Design a flow

Creating flows with the visual, drag-and-drop Flow Designer is so simple it might disguise how powerful flows can be. With a palette of included steps and the ability to add custom ones, you can connect rich, complex processes into a single, automated toolchain.

You could easily learn by doing, but if you want to learn first then do, this page walks you through the steps of creating a flow, using triggers, how to add and connect other steps, how to use the available tools, and how to configure steps once they're connected.

As we go through the steps below, we'll build out a major incident management (MIM) flow triggered when xMatters gets a signal from a monitoring tool. Along the way, we'll figure out what steps we need, what information needs to flow through the steps, and if the flow needs to split at some point.

How to get to Flow Designer

Access to Flow Designer is controlled by the workflow — whoever has permission to edit the workflow can access its flows.

Step 1: Decide what triggers the flow

Triggers are steps that kick off each flow on the canvas. Triggers can be signals injected via an HTTP request or an email sent to xMatters, or different alert lifecycle activities (such as status changes, escalations, or responses).

In our example, we're using an HTTP trigger — when Monitoring Tool X detects an issue in our service, it sends a signal to xMatters, which starts the flow. For another flow, you might need a different trigger type; for example, you could allow someone to trigger the flow by responding to an alert notification.

If you already know which trigger you want to start your flow, drag it onto the canvas. Then you can skip ahead, though you might want to disable the flow until you have it laid out. If not, check out our detailed information on the triggers, including examples of when you might want use each one and what information is included in their outputs.

Triggers only fire if there are steps connected to them, so the next step is to figure out what steps you want connected to the trigger. The exception is legacy Integration Builder triggers, which continue to execute whatever script is associated with them.

Step 2: Decide what information needs to go where

The next step in designing a flow is to figure out what applications you want to connect, as well as what information needs to flow between xMatters and those applications and when. This determines the steps you need to add, the order you need to connect them in, and the inputs you need to configure.

In our MIM scenario, the flow is triggered when xMatters receives a signal from Monitoring Tool X. The signal includes information about the issue summary, details, importance, issue_id, and customer_impacting, which will be available as outputs of the trigger.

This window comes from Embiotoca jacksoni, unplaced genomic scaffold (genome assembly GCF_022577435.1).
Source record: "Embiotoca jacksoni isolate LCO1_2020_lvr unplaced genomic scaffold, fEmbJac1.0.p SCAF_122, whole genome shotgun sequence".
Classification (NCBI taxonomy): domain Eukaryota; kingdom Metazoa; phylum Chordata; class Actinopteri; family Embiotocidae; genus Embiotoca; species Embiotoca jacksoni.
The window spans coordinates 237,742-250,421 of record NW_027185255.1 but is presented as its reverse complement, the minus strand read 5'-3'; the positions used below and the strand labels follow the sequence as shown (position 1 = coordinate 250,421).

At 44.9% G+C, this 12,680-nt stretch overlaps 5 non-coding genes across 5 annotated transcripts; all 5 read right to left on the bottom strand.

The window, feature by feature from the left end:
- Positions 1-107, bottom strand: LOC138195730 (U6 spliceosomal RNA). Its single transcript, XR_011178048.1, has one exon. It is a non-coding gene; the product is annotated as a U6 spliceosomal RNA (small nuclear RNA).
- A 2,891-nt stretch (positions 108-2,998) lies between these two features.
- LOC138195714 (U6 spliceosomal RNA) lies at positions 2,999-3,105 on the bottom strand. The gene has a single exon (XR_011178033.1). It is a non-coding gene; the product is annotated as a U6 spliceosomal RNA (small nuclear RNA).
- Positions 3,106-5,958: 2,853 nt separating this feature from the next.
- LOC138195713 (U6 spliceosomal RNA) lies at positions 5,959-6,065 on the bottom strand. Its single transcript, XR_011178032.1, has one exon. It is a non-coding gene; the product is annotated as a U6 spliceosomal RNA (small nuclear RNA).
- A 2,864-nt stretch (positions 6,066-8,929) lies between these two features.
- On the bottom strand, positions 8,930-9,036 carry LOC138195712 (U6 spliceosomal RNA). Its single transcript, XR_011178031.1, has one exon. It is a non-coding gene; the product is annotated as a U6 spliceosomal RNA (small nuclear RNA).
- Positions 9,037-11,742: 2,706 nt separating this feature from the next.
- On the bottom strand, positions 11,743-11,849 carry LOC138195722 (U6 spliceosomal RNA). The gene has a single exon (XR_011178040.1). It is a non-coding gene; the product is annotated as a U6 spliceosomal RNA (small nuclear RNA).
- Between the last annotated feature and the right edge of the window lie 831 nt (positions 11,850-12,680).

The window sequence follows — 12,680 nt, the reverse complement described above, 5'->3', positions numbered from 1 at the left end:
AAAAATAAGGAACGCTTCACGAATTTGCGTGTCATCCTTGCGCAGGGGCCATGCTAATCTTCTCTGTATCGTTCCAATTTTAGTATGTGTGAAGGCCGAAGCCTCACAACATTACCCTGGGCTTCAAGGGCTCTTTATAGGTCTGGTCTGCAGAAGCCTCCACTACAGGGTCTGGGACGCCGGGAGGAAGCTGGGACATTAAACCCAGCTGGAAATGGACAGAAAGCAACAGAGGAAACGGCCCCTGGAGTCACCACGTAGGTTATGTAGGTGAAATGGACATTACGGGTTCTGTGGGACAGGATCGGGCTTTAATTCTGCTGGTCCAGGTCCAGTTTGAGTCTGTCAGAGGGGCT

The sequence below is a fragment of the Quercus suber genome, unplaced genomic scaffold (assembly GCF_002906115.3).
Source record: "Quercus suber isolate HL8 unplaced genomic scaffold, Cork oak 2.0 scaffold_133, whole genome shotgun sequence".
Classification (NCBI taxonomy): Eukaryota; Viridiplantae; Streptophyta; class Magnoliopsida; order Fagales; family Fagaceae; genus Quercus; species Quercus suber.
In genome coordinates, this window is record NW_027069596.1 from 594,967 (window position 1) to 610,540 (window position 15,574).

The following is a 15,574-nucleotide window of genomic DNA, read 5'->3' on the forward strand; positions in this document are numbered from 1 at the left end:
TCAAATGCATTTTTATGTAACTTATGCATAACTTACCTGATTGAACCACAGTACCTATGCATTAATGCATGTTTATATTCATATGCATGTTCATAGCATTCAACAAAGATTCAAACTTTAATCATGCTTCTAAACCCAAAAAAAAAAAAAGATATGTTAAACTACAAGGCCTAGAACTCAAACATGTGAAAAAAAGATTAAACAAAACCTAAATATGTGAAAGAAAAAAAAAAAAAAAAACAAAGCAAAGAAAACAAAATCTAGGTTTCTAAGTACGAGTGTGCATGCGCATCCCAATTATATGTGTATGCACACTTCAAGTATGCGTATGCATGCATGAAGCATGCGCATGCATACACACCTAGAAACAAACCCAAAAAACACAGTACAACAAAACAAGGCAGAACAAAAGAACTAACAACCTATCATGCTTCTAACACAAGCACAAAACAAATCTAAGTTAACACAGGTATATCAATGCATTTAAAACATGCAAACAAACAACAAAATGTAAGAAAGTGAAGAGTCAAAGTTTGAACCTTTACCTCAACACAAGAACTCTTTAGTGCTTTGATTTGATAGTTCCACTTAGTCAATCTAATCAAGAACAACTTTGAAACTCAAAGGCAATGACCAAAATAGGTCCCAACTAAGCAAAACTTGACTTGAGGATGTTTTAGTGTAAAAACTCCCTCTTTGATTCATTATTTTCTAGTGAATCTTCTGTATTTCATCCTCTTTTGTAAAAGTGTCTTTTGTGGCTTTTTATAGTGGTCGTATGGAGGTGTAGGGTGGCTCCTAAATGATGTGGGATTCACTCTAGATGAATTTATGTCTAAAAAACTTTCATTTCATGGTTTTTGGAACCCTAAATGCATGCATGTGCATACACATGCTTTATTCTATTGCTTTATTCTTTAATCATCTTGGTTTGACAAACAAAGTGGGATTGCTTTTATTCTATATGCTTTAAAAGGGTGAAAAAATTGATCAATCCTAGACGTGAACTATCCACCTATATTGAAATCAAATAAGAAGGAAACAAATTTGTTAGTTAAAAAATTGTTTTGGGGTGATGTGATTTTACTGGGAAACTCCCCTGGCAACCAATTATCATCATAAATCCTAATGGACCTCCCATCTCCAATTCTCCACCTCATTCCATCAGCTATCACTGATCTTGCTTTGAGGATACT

We know we need use details from the signal to initiate an incident in xMatters and that we'll need to use the Map Incident Severity step to map the importance levels from Monitoring Tool X to match xMatters incident severity levels. We also want to create a chat collaboration channel for the incident and post details about the incident, including the incident number, to the channel. We'll get into the steps that come next when we talk about the switch step.

Step 3: Decide if your flow needs to take a detour

Tools are steps that evaluate the information coming through the flow and use it to decide what action to take next.

Adding a tool step is the same as adding any of the other steps — locate the step in the palette, drag it onto the canvas, and connect it to the preceding step. The configuration varies depending on the type of tool you're adding.

Step 4: Test your flow

It's always a good idea test your flow before putting it into active use. This lets you check if there are any mismatched output-to-input mappings, issues in the underlying setup of any custom steps, or problems with endpoints.

  1. Make sure your flow is enabled.
  2. Perform whatever action triggers your flow. For example:
    • Send an HTTP POST request targeting an HTTP trigger.
    • Send an email targeting an email trigger.
    • If using an activity trigger on a Create Alert step, trigger the flow that includes this step to initiate its activity triggers.
    • If using an activity trigger for a Messaging form, initiate an alert that targets your form, either through the Messaging tab, an inbound integration or the xMatters REST API, and then perform the appropriate action for your trigger (for example, select the response for the Responses trigger or add a comment for the Alert Comments trigger).
  3. Use the Activity panel to track down any issues.

What's Next?

Now that you're familiar with creating a basic flow, check out the other available triggers and tools, the growing number of ready-made apps for tools you use everyday, or try creating a custom step and sharing it with others in your team.